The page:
Synth DIY: the LFO (an overview)

Photo of synth LFO controls

Some synth LFOs as they appear on the panel

What is an LFO?

LFO stands for Low Frequency Oscillator. It’s a general purpose modulation source that outputs a slowly cycling waveform. They are commonly used for effects such as vibrato, tremolo, PWM, and filter sweeps.

An LFO’s frequency is usually sub-audio, but in practice many LFOs venture into the low audio range (above 20Hz) or even higher. At the slow end, cycle time is a few seconds, sometimes a lot more – there’s no standard range for an LFO. Sometimes they’re just called ‘modulation oscillator’, which I guess is more accurate.

The output of an LFO will often be a sine or triangle wave, as they give good results for most purposes, but other waveforms are also common – square waves, ramps, and a ‘random’ or ‘sample and hold’ output are also popular (these are good for the ‘burbling’ effect often associated with synth sounds). Technically, a sample and hold circuit is another device, so I won’t cover that here.

Many older synths come with just one LFO, which means all your basic cyclic modulations (as opposed to one-shot modulations like envelopes, or stepped modulations like sequences) have to come from the same source. It would be better to have at least two LFOs, so that pitch modulation and PWM, for example, could use different waveforms at different speeds.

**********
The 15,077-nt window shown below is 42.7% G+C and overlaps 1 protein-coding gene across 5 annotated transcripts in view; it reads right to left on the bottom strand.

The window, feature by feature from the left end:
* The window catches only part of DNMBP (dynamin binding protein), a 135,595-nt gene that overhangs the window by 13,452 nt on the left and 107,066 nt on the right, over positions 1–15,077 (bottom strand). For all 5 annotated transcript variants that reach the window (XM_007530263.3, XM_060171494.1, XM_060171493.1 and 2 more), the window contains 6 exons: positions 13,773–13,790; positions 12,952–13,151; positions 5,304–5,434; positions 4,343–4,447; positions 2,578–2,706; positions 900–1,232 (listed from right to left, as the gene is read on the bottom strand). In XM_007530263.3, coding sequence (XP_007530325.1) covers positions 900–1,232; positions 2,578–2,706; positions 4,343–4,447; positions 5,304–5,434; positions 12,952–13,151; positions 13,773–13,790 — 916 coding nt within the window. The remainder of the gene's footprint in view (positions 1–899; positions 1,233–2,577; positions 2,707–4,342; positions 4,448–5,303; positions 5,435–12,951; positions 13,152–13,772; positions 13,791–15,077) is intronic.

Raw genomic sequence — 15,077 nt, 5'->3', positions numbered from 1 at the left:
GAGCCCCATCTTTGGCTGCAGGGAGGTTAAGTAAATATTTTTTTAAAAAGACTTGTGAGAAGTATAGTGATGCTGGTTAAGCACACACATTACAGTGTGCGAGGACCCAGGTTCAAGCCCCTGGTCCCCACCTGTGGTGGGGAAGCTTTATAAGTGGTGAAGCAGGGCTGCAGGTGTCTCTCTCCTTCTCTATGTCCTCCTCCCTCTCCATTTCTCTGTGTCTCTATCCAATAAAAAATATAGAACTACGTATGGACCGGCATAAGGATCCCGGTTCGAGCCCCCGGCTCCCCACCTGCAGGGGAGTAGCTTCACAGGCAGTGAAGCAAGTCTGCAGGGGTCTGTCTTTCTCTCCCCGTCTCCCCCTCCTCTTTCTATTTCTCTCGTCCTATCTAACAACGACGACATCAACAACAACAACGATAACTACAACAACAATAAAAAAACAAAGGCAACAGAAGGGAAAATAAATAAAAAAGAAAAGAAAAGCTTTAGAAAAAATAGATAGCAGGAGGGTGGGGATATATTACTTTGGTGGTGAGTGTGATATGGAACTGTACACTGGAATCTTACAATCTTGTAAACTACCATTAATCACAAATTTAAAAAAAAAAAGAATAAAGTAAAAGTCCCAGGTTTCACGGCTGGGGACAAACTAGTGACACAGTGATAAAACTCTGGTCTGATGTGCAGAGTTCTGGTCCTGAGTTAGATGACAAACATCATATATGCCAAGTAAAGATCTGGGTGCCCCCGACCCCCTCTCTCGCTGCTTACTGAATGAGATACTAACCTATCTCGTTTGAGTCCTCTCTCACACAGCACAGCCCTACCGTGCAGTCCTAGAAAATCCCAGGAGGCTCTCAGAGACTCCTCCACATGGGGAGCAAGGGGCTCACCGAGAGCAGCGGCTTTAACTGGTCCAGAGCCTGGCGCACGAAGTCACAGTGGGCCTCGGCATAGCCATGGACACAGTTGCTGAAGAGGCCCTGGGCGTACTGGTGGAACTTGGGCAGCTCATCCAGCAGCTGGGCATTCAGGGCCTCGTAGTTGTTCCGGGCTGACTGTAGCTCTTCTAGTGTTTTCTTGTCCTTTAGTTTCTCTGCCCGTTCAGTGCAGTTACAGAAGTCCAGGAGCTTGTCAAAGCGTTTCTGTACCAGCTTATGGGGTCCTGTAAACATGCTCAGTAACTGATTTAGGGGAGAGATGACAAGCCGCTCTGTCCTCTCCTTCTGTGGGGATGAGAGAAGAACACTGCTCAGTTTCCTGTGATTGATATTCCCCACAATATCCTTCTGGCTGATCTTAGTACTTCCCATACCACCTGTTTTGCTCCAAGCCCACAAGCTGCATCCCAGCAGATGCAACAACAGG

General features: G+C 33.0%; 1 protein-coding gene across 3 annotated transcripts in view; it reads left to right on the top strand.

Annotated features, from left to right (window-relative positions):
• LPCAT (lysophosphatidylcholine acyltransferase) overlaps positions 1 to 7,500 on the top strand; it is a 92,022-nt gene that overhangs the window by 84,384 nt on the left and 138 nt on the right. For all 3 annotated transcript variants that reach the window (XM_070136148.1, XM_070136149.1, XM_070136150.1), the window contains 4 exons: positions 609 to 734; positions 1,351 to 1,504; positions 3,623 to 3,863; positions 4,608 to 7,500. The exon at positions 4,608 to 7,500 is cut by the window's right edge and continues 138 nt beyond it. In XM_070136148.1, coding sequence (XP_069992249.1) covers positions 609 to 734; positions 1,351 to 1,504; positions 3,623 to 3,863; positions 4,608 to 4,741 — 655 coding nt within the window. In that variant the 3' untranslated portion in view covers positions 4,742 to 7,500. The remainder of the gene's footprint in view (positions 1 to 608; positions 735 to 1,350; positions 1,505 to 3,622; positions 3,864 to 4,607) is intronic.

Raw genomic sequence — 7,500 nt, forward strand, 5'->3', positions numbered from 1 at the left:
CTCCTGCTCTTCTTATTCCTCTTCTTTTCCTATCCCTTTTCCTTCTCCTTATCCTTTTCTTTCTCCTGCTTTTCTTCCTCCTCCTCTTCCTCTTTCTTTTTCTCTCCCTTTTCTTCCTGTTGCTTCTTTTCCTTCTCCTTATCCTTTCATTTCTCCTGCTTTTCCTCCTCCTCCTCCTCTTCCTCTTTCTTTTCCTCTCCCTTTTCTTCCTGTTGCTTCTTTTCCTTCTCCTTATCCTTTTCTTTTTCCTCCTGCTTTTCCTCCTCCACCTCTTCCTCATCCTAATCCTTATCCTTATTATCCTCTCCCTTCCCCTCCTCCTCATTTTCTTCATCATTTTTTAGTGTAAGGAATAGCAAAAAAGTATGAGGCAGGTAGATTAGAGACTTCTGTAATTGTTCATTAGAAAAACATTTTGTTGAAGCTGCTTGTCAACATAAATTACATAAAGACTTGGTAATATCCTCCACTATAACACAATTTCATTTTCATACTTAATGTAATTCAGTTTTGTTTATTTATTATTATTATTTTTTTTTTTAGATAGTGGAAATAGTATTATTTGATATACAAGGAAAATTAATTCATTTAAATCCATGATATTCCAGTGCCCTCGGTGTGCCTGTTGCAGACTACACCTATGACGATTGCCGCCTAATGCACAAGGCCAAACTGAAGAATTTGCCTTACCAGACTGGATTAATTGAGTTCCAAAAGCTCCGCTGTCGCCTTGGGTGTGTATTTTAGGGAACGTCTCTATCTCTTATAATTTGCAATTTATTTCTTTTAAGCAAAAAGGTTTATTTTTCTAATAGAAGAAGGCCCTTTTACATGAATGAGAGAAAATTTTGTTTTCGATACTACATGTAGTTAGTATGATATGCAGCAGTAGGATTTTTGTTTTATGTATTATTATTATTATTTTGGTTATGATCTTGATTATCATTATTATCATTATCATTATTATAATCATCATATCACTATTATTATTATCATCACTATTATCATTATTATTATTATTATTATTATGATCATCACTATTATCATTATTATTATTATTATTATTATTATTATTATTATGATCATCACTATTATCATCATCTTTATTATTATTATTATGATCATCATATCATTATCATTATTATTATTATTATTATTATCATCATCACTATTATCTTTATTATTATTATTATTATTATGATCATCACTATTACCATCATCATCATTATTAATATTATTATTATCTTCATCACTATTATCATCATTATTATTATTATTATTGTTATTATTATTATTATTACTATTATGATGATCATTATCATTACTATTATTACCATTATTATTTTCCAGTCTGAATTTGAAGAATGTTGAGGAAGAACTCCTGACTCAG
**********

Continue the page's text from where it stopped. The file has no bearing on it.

Happily, many new synths have multiple LFOs, and luckily for DIYers, making an LFO is a simple job. The parts are cheap and plentiful, the basic circuit is compact and easy to build, and one or two extra LFOs can enliven a basic synth patch considerably.

There are several ways to make such a circuit but I’ll limit myself here to two basic methods:

I’ll be adding links to designs on this page as I write up a few details, so bear with me!


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2 responses to “Synth DIY: the LFO (an overview)”

  1. Anon says :

    This is a good enough post that I was really disappointed to see that the later designs, links, etc never happened.

    • synthnerd says :

      You and me both! Life got in the way and the blog had to take a back seat. I’m trying to make time for it again now though, and am currently working on a complete DIY synth project that I’ll post in several parts here when it’s all tested and working. I’ve already tested four modules, designed another two, and have only one left to go before I can start writing the posts, drawing up the schematics, etc.

      Thanks for the compliment, glad you like the post. And please do keep checking back, because I’m still keeping this updated when I’m able 🙂

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